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Can Today’s ERP Handle Bid Evaluation Process?

July 13, 2020 No Comments

Featured article by Madhavi Putta, Independent Technology Author

ERP 300x145 Can Todays ERP Handle Bid Evaluation Process?

What is Bid Evaluation?

The Bid evaluation is a process that takes places after a bid proposal is submitted by the supplier in response to a bid and the bid date has ended.

Once the bid responses are received by the organization, bids are evaluated by a group of panelists to examine and determine the best offer in the effort to acquire goods and services for the organization. These panelists may interview the selected finalist(s) and conclude if necessary, in determining the most economically advantageous procurement bidding.

How are Bid Evaluated?

The evaluation is the key instrument to determine the best value of a bid response. The bids are evaluated based on some of the following criteria:

1. Criteria and Sub criteria
2. Proposal
3. No Requirements
4. Technical Evaluation
5. (includes design, past work, testimonials, Formatting Requirements etc.)

Bid Scoring and Award Process:

Based on the nature of each bid proposal the buyer’s discussion with organization procurement and contracting teams to formulate scoring objectives. Each bid is given scores against each criteria and the scores are summarized on the bid proposal.

In short, the implementation of this awarding approach requires the technical/quality and economic proposals of bidders to be scored and weighed to allow the buyer to rank them and identify the most economically advantageous bidder.

How are ERP and cloud-based systems handles Bid evaluation and Scoring Rules?

Not all the ERP and cloud-based system has process delivered that fits the bid evaluation criteria that is needed for every business. Some formulas need to be built for tool efficiency and effective working based on organization needs. Automation will require processes to support real-time transactions to stay competitive and the formulas to build the real-time transactions could be simple to complex ones.

1. Criteria and Sub criteria Methods

Each bid is given a score against each criteria. The total of all criteria’s equals to 100. Each criteria can have multiple sub-criteria. Sub-criteria scores add up to criteria scores and equals to 100. 0 may be the least score and 10 may be the highest score.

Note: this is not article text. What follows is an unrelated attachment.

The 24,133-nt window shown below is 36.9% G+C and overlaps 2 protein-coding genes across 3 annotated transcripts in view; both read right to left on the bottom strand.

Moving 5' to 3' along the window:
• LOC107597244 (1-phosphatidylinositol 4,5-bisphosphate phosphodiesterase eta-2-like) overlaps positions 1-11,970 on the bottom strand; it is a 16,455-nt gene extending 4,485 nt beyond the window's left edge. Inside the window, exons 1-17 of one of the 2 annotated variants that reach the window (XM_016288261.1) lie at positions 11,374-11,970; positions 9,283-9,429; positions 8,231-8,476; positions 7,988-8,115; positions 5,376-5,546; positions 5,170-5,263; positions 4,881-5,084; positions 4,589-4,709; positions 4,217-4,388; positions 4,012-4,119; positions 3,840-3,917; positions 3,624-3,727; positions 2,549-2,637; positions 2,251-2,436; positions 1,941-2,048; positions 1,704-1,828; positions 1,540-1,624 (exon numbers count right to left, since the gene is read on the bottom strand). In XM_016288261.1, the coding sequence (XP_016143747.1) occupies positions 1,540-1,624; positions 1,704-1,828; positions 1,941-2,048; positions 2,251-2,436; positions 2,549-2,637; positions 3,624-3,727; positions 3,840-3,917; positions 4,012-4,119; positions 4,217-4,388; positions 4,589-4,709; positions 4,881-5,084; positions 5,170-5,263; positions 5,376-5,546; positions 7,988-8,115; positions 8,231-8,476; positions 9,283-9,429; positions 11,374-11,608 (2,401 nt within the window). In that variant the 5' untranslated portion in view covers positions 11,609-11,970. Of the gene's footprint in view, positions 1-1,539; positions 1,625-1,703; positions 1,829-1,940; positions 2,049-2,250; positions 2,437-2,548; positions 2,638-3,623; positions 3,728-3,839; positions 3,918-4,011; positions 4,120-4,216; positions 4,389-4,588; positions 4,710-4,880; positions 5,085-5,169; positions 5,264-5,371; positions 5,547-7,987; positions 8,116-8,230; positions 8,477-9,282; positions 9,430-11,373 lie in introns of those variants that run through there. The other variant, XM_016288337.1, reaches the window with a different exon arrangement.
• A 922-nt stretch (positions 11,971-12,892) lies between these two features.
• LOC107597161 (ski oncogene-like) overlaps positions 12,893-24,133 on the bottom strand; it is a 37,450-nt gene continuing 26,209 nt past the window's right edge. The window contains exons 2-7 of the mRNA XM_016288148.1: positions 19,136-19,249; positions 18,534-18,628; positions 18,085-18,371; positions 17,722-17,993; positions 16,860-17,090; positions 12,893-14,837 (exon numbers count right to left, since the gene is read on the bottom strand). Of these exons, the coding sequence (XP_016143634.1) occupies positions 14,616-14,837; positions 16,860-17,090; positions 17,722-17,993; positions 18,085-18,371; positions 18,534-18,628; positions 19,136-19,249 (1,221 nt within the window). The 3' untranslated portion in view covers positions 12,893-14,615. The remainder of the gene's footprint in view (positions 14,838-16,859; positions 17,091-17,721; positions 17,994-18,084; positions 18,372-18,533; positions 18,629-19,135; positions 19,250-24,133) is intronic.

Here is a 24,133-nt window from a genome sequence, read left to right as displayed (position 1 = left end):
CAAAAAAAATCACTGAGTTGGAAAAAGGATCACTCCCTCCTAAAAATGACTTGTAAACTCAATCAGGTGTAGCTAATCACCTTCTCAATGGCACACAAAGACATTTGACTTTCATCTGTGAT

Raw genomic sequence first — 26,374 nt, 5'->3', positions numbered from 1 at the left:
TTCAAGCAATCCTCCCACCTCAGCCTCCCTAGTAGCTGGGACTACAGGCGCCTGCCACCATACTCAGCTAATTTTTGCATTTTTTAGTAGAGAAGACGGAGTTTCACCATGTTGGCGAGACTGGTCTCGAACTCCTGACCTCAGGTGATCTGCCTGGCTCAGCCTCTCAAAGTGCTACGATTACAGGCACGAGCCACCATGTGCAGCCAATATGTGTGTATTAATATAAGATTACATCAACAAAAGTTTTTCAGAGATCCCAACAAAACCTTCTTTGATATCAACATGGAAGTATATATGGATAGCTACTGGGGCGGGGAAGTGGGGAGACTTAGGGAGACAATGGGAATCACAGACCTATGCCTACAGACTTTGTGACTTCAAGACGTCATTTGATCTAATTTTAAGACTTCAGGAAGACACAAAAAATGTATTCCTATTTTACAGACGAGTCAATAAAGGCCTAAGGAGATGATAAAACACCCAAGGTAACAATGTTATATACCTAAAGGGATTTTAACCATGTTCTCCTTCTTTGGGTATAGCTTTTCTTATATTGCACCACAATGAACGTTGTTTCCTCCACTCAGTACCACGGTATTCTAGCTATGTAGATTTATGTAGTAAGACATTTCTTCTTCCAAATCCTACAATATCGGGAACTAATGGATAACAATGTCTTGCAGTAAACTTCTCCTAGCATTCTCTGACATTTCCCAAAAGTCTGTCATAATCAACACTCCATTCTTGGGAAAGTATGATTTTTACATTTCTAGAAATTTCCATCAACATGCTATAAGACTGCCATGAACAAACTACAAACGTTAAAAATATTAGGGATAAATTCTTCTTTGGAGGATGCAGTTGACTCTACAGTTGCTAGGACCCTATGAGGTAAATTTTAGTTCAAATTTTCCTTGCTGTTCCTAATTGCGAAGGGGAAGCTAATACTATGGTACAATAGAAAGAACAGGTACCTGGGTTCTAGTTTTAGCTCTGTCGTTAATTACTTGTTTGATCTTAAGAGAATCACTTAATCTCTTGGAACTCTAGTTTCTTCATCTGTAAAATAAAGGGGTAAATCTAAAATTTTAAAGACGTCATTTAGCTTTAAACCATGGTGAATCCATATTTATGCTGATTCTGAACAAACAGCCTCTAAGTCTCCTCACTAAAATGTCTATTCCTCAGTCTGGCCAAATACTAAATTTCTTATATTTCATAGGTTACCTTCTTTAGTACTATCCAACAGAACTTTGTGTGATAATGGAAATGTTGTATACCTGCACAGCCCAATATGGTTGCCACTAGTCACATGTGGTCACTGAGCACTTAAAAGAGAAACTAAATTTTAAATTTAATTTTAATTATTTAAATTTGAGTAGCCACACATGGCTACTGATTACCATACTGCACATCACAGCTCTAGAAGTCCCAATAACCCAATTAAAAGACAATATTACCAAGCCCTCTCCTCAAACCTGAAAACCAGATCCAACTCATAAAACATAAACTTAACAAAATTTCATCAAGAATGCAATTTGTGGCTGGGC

2. Cost Proposal

A cost proposal includes two elements: projections or estimates of costs, and the data used to support those estimates.

  • * Labor Hours
  • * Over Time Hours
  • * Travel Charges
  • * Rental Car Charges
  • * Flight Tickets
  • * Food Charges

3. Potential Yes/No Requirements:

Yes/No requirements are sometimes part of crucial scoring requirements.

  • * Qualifications
  • * Experience
  • * Mandatory Bidder’s conference
  • * Minimum Technical Scores
  • * Formatting Requirements

4. Technical Evaluation

A technical evaluation is used to rate bidders on how well their proposal meet the technical and performance specifications as listed in the proposal.

5. Documentation

Documentation also has some weightage towards scoring.

  • * Design
  • * Experience
  • * Testimonials
  • * Formatting Requirements etc.

Formulas:

Examples of few mathematical formulas that can be incorporated into today’s ERP tool to enable them to calculate the scores for finalizing the vendor.

1. Criteria A has 4 sub-criteria. Weight of each sub-criteria is 25 points.

Total weight of sub-criteria = 25 x 4 = 100

Therefore, Total weight of Criteria A = 100

2. Another example of mathematical formula for calculating final and price scores.

Final Scores = Technical Score + Qualification Score + Cost Proposal

3. Formula for calculating Price Score

Price Score = Lowest price bid * price weighted / Price of bid being evaluated

Conclusion:

Once the formulas are determined based on the evaluation method that the agency uses and if these formulas are incorporated into any ERP tool or cloud-based tool then, procuring goods and services for both public and private sectors will be much easier and this would increase cost efficiency in the day to day business in a timely manner.

References:

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R., Ury, W. & Patton, B. 1991. Getting to yes: negotiating agreement without giving in. 2nd ed. New York: Penguin Books. 200 pp.

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R.P. & McMillan, J. 1988. Incentives in government contracting. Toronto, Ontario: University of Toronto Press.

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Emil & Ullsten, Ola. 1999. Our forests, our future. Report of the World Commission on Forests and Sustainable Development, Cambridge University Press, Cambridge, UK.

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A.K. 1979. Competitive bidding under uncertainty: the case of offshore oil. USA. Ballinger Publishing Company.

J. 1994. Negotiation: redefining success. Ottawa, Canada. Canadian Centre for Management Development.

R.B. 1990. Negotiating for international development: a practitioner’s handbook. Netherlands, Martinus Nijhoff Publishers.

Nations. 1995. Guidelines on performance contracting: a practitioner’s manual. United Nations Department for Development Support and Management Services. New York, United Nations.

Bank. 1986. Sample bidding documents, procurement of goods. Washington, DC, World Bank, Inter-American Development Bank.

Bank. 1996. Cambodia forest policy assessment. Report No 15777-KH. Washington, DC, World Bank. 60 pp.

Bank. 1997. World development report: the state in a changing world. New York, Oxford University Press.

Larry. 1976. A case for increasing the use of competitive procurement in the Department of Defence. Bidding and auctioning for procurement allocation. New York, New York University Press.

 

 

 

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